That was one where we did about five guitar takes. Any one of them could have been the right take, or I could have made a composite from all of them. But just for laughs, I threw up all five faders. We had the solos on five separate tracks, and when we heard them together, Marc and I just looked at each other and said, "That’s it. That’s the way it’s going to go down." So that's how I mixed it, with all five takes mixed together. Marc had no idea, as he was playing these improvised solos, that we would end up using them that way. But when we did, it was glorious.

Actually it was the same with Robert Fripp, on “Heroes.” That lovely guitar line that runs throughout “Heroes” is the same thing. Fripp didn't realize we were going to use all three takes. That’s why that line isn't exactly in sync. It’s wavy and floaty, and very similar to “Ballrooms of Mars,” in that way. I certainly didn’t trademark that approach, but there's a subconscious genius going on there, with the guitar player, when someone plays five great solos and they fit great together.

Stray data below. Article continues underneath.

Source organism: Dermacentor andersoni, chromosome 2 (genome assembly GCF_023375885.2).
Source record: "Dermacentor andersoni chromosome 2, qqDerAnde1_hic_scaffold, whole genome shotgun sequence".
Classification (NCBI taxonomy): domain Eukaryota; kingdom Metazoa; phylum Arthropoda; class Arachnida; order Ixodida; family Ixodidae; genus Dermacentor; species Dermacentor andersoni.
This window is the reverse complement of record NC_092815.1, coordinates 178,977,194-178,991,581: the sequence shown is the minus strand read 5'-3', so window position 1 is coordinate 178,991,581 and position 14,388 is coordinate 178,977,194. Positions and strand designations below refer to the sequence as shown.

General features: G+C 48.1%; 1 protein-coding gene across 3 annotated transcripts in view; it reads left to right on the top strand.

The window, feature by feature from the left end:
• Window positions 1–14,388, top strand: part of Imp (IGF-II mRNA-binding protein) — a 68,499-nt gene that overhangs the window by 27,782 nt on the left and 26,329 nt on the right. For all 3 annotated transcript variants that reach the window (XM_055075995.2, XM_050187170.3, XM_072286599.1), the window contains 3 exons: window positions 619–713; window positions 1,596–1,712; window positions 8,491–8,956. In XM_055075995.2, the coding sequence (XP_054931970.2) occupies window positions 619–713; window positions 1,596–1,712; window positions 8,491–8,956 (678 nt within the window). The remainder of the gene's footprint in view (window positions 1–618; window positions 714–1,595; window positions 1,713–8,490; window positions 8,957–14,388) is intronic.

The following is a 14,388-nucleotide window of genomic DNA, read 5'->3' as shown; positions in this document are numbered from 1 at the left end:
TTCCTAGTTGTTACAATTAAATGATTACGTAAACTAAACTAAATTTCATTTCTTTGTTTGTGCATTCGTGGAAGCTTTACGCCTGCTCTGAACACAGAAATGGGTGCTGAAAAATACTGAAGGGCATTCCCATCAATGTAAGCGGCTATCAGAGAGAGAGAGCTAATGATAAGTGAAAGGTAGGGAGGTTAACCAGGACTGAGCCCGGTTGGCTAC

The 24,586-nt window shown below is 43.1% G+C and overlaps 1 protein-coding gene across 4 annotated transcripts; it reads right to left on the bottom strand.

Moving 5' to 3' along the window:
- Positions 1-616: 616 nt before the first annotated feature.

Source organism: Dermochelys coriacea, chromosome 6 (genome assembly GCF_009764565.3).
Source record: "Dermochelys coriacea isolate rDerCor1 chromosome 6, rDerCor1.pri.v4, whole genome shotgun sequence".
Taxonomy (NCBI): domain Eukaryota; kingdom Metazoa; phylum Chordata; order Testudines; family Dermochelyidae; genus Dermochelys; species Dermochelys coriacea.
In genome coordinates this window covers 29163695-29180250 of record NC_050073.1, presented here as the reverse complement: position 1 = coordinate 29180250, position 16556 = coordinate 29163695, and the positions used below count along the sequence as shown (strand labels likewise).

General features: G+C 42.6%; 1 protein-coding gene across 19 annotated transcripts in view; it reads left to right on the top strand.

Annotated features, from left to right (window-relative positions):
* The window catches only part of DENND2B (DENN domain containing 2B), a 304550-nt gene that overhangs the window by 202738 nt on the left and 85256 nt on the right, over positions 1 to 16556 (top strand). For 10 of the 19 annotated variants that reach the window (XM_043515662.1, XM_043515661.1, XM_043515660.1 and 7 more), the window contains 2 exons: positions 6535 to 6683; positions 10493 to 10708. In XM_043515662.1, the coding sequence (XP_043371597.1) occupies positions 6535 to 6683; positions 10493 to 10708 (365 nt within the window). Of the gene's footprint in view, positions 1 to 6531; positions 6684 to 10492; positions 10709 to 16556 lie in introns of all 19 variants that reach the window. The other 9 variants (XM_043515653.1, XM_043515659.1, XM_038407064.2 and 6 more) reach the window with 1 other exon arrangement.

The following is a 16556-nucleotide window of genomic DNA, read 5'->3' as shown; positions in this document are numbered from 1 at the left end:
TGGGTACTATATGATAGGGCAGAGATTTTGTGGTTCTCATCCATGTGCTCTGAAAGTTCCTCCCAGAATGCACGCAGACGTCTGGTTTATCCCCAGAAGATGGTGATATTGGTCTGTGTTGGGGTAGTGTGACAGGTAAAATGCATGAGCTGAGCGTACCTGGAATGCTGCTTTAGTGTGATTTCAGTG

Do you have a theory as to why T.Rex, which became a phenomenon akin to Beatlemania in England, didn’t break bigger in the U.S.?

Yes. I think, around that time, American bands were very proud of their musicianship. People in America at the time could really play. There were very serious drummers, very serious guitarists, and singers with great voices. They were also bearded, with long greasy hair, and they wore jeans on stage. Whereas, with Marc, there was always a little touch of fluff, a little bit of phoniness, in the sense that he put a lot into his visual performance. It was of course the era of glam rock, and when Marc came over to America wearing glamorous clothes, and make-up, nobody was ready for that. Bowie had the same problem, originally.

Do you have a sense of how his career might have played out, had he not died at age 30?

He went through an awful period after he and I parted company. He was drinking heavily, and using a lot of drugs, and he put on a lot of weight. But towards the end, he had slimmed down, he was fresh, he stopped drinking and he used drugs to a much lesser degree. His death was a real tragedy. He was showing signs of a true resurrection, and I think he would have been become a fantastic artist to reckon with.